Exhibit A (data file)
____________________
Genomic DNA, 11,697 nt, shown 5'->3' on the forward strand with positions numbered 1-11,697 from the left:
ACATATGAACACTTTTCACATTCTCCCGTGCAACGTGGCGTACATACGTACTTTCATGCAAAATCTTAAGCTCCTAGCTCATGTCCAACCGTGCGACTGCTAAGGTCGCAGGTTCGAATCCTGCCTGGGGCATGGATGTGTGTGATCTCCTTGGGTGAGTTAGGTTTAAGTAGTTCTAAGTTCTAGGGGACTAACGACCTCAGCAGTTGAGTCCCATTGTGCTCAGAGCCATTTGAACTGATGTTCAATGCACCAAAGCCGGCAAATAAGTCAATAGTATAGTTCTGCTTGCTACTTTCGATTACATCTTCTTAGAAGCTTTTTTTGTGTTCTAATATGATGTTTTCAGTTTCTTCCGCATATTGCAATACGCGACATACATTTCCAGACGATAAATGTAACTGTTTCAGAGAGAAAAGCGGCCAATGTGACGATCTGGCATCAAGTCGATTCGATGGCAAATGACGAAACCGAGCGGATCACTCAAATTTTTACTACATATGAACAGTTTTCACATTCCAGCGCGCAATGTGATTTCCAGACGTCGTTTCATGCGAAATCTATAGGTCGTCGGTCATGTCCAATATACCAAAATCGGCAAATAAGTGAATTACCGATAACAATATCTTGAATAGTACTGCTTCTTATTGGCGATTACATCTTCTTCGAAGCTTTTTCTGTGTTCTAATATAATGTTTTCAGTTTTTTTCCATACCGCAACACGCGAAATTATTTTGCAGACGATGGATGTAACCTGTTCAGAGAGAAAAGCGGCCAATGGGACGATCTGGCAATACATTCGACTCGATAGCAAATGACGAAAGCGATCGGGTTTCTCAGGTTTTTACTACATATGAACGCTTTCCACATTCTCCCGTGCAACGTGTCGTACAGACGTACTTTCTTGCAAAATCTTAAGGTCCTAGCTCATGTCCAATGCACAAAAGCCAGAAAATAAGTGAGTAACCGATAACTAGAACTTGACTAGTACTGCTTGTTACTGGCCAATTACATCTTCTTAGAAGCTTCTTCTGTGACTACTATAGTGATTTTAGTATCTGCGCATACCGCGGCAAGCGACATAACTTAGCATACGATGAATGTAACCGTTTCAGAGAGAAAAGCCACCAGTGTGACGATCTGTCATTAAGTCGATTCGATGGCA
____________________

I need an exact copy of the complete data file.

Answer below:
Genomic DNA, 11,697 nt, shown 5'->3' on the forward strand with positions numbered 1-11,697 from the left:
ACATATGAACACTTTTCACATTCTCCCGTGCAACGTGGCGTACATACGTACTTTCATGCAAAATCTTAAGCTCCTAGCTCATGTCCAACCGTGCGACTGCTAAGGTCGCAGGTTCGAATCCTGCCTGGGGCATGGATGTGTGTGATCTCCTTGGGTGAGTTAGGTTTAAGTAGTTCTAAGTTCTAGGGGACTAACGACCTCAGCAGTTGAGTCCCATTGTGCTCAGAGCCATTTGAACTGATGTTCAATGCACCAAAGCCGGCAAATAAGTCAATAGTATAGTTCTGCTTGCTACTTTCGATTACATCTTCTTAGAAGCTTTTTTTGTGTTCTAATATGATGTTTTCAGTTTCTTCCGCATATTGCAATACGCGACATACATTTCCAGACGATAAATGTAACTGTTTCAGAGAGAAAAGCGGCCAATGTGACGATCTGGCATCAAGTCGATTCGATGGCAAATGACGAAACCGAGCGGATCACTCAAATTTTTACTACATATGAACAGTTTTCACATTCCAGCGCGCAATGTGATTTCCAGACGTCGTTTCATGCGAAATCTATAGGTCGTCGGTCATGTCCAATATACCAAAATCGGCAAATAAGTGAATTACCGATAACAATATCTTGAATAGTACTGCTTCTTATTGGCGATTACATCTTCTTCGAAGCTTTTTCTGTGTTCTAATATAATGTTTTCAGTTTTTTTCCATACCGCAACACGCGAAATTATTTTGCAGACGATGGATGTAACCTGTTCAGAGAGAAAAGCGGCCAATGGGACGATCTGGCAATACATTCGACTCGATAGCAAATGACGAAAGCGATCGGGTTTCTCAGGTTTTTACTACATATGAACGCTTTCCACATTCTCCCGTGCAACGTGTCGTACAGACGTACTTTCTTGCAAAATCTTAAGGTCCTAGCTCATGTCCAATGCACAAAAGCCAGAAAATAAGTGAGTAACCGATAACTAGAACTTGACTAGTACTGCTTGTTACTGGCCAATTACATCTTCTTAGAAGCTTCTTCTGTGACTACTATAGTGATTTTAGTATCTGCGCATACCGCGGCAAGCGACATAACTTAGCATACGATGAATGTAACCGTTTCAGAGAGAAAAGCCACCAGTGTGACGATCTGTCATTAAGTCGATTCGATGGCA